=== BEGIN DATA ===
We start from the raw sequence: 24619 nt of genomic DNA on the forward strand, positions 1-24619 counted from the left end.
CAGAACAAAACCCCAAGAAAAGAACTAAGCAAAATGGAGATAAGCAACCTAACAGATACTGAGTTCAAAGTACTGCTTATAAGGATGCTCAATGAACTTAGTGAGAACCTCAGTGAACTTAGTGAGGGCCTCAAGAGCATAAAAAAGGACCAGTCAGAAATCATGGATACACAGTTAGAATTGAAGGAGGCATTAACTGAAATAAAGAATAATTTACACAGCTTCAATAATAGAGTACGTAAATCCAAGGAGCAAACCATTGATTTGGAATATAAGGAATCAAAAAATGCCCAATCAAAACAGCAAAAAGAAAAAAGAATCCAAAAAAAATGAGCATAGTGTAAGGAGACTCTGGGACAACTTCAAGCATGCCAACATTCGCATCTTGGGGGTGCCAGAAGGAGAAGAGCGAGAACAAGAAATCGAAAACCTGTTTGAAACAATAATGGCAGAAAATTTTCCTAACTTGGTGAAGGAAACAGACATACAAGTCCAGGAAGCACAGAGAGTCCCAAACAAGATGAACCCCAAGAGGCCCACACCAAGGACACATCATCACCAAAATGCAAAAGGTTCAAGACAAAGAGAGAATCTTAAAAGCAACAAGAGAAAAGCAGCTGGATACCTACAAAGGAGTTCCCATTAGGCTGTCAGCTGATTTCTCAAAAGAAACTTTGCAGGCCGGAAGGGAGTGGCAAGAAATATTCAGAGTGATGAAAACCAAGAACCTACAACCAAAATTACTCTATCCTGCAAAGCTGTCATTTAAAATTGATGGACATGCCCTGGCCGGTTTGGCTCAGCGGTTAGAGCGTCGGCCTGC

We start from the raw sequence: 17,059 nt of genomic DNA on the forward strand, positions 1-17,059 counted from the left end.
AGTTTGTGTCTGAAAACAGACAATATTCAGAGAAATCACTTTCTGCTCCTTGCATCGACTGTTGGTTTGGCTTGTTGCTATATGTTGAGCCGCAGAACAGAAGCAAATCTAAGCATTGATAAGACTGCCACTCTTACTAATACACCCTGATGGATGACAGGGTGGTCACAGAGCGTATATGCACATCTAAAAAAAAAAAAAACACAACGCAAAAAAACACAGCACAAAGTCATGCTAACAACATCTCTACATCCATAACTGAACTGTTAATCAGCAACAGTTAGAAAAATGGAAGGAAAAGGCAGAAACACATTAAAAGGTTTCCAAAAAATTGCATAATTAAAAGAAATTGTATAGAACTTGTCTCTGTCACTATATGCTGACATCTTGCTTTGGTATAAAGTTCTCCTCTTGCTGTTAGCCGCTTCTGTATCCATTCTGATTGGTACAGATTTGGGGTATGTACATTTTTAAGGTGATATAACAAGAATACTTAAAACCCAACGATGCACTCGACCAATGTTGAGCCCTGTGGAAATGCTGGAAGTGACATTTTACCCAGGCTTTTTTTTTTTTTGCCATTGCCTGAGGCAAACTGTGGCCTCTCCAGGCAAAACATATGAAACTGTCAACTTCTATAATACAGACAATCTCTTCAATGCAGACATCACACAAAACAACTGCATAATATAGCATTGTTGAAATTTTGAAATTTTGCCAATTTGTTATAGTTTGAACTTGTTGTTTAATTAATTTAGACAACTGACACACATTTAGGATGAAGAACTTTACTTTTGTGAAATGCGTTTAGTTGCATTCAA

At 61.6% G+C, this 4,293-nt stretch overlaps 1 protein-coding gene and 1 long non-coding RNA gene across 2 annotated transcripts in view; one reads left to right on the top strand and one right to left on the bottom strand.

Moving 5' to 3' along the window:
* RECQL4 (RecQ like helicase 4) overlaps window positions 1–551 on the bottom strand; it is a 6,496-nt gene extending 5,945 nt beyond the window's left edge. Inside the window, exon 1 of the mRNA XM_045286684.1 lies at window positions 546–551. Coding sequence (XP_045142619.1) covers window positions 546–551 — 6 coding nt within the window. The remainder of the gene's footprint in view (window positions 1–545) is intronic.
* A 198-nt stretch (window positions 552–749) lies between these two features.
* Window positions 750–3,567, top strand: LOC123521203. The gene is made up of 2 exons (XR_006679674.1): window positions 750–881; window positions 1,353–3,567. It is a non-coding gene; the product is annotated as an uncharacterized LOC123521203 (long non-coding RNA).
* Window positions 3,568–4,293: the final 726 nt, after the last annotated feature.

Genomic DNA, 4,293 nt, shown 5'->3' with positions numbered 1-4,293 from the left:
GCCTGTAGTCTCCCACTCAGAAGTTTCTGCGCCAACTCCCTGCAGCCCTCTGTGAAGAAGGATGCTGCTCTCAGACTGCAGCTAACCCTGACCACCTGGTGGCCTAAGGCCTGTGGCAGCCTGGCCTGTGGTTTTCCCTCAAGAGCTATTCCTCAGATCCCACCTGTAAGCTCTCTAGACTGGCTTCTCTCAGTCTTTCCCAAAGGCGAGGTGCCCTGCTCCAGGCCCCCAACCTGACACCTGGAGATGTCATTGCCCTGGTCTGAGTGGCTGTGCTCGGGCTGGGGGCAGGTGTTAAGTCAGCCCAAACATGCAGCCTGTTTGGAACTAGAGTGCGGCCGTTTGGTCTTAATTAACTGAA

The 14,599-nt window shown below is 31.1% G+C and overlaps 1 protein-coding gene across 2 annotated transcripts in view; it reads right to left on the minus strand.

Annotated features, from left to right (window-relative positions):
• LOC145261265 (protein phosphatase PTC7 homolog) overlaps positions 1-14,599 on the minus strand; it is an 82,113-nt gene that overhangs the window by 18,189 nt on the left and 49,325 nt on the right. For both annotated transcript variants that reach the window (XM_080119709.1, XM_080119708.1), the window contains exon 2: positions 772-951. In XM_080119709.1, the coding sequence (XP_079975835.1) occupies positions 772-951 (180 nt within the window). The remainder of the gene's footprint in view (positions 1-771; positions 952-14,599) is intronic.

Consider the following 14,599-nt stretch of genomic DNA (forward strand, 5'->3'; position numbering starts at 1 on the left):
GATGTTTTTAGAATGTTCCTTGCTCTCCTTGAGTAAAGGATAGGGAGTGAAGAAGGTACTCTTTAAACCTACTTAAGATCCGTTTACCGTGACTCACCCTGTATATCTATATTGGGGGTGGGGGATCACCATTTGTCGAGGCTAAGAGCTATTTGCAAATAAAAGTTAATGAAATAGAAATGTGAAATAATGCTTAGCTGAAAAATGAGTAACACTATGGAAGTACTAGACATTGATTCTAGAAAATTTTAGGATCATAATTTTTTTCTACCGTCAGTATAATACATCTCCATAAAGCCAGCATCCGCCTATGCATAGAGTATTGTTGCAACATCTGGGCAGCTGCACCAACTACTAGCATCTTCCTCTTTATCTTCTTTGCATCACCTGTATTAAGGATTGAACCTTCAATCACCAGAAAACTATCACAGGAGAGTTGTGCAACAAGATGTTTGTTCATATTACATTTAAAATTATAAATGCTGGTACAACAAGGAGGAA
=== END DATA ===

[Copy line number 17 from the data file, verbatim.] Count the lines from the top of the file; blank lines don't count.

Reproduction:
GATGTTTTTAGAATGTTCCTTGCTCTCCTTGAGTAAAGGATAGGGAGTGAAGAAGGTACTCTTTAAACCTACTTAAGATCCGTTTACCGTGACTCACCCTGTATATCTATATTGGGGGTGGGGGATCACCATTTGTCGAGGCTAAGAGCTATTTGCAAATAAAAGTTAATGAAATAGAAATGTGAAATAATGCTTAGCTGAAAAATGAGTAACACTATGGAAGTACTAGACATTGATTCTAGAAAATTTTAGGATCATAATTTTTTTCTACCGTCAGTATAATACATCTCCATAAAGCCAGCATCCGCCTATGCATAGAGTATTGTTGCAACATCTGGGCAGCTGCACCAACTACTAGCATCTTCCTCTTTATCTTCTTTGCATCACCTGTATTAAGGATTGAACCTTCAATCACCAGAAAACTATCACAGGAGAGTTGTGCAACAAGATGTTTGTTCATATTACATTTAAAATTATAAATGCTGGTACAACAAGGAGGAA